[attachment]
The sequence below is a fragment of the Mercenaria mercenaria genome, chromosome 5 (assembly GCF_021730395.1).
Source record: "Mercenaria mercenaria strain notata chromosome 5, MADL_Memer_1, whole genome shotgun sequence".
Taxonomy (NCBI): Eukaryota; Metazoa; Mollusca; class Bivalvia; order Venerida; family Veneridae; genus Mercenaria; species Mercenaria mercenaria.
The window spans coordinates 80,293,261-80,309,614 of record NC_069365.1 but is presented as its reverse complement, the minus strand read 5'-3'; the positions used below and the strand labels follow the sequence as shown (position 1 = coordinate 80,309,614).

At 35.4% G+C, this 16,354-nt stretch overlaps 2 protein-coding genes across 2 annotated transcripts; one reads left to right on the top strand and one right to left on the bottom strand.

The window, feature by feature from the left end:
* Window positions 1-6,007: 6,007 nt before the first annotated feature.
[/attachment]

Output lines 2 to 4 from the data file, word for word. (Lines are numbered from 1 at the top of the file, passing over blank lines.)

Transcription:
Source record: "Mercenaria mercenaria strain notata chromosome 5, MADL_Memer_1, whole genome shotgun sequence".
Taxonomy (NCBI): Eukaryota; Metazoa; Mollusca; class Bivalvia; order Venerida; family Veneridae; genus Mercenaria; species Mercenaria mercenaria.
The window spans coordinates 80,293,261-80,309,614 of record NC_069365.1 but is presented as its reverse complement, the minus strand read 5'-3'; the positions used below and the strand labels follow the sequence as shown (position 1 = coordinate 80,309,614).